{mosimage}In the bad old days, Catholics, Anglicans and Protestants in Toronto did not get along. Catholics kept to themselves, Anglicans fussed over what popish dash was allowable in church and old-style Protestants hosted Belfast-style Orange Day parades. Now Catholics marry anyone who will take them, Anglicans scooped our pretty things in the post-Vatican II sales, and there are hardly any old-style Protestants left to speak of. The Orange Day parade, strangely, remains.

{mosimage}The Toronto Star’s Web Forum was neatly categorical. The online results to the question “Should the province fund faith-based schools as John Tory has suggested?” were a staggering 71 per cent No and 28 per cent Yes. What happened to the remaining one per cent is anyone’s guess.

{mosimage}Complaining about Sunday shopping might seem the epitome of flogging a dead horse. But in Nova Scotia, the horse has not been long dead and, as the good people of that fair province have discovered, the corpse is still twitching. So let’s flog away.

{mosimage}It’s time to prepare the inevitable back to school budget and the list includes books, toys, clothes and a bullet-proof backpack.

{mosimage}The death on July 31 of Margaret Avison — arguably Canada’s pre-eminent poet writing in English — didn’t actually dominate the national media.  In fact, it took a few days for the obituaries and tributes to make their appearance, and I couldn’t help but reflect that if Avison were not regularly defined as a religious poet and publicly identified as a Christian, her passing might have commanded greater attention.

{mosimage}A profound experiment in the relationship between religion and politics is unfolding in Turkey, an officially secular state but fundamentally Muslim society. If all goes well, as appears likely, it could teach Western societies a useful lesson about the place of faith in a pluralistic society.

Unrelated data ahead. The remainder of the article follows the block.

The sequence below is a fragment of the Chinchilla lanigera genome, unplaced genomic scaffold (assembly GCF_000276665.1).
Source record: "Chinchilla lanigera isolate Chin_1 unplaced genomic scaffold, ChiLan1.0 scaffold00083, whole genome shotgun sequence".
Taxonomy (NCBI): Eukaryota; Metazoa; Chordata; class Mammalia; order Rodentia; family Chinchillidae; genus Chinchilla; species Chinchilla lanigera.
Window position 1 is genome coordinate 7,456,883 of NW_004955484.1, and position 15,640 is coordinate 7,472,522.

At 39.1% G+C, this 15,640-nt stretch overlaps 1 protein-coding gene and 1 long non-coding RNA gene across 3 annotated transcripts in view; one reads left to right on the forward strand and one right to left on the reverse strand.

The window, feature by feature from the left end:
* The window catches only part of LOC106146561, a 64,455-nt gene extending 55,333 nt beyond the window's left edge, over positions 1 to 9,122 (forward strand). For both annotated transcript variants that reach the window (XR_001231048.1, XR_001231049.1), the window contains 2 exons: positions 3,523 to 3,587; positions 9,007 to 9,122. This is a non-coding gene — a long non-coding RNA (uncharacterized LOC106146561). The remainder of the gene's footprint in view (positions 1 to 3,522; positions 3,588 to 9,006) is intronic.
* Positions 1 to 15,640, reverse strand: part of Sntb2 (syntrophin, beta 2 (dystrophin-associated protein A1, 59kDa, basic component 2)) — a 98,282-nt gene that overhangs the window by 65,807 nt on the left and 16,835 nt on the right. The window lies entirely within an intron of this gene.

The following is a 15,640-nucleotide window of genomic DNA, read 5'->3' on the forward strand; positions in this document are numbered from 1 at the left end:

{mosimage} An old joke says that when God put Adam in the Garden of Eden, He gave him a rake. Then, He added, “I made the Garden perfect. Now take care of it.”

{mosimage}Judging from the torrent of abuse poured on Ontario Conservative Leader John Tory in recent weeks, it is clear that his proposal to fund religious-based education with tax dollars has touched one of those latent nerves in the provincial populace. His is a brave stand indeed, one that deserves better than the dismissal it has received in many quarters.

One of the many surprises New Brunswick had for this native Torontonian and staunch Upper Canadian is the solid Irish fact — as strong as the Acadian — that defines so much of the history and culture of the province.  Some 38 per cent of the population is of Irish ancestry and the port city of Saint John is as Irish as Cork.

{mosimage}On Sunday July 8, Nova Scotia went one step further down the road to making Sunday just like any other day of the week. It was inevitable. After years of attempting to control Sunday shopping, and a plebiscite in 2004 where 55 per cent of voters cast their ballots in support of a Sunday ban on shopping, the pressure became unbeatable.
The year I turned 13, my parents booked a week at a lakefront resort, a departure from our family’s usual summer plans. This afforded us a wealth of recreational opportunities. Little did we know, though, how big a role the activities director would play in our enjoyment of them.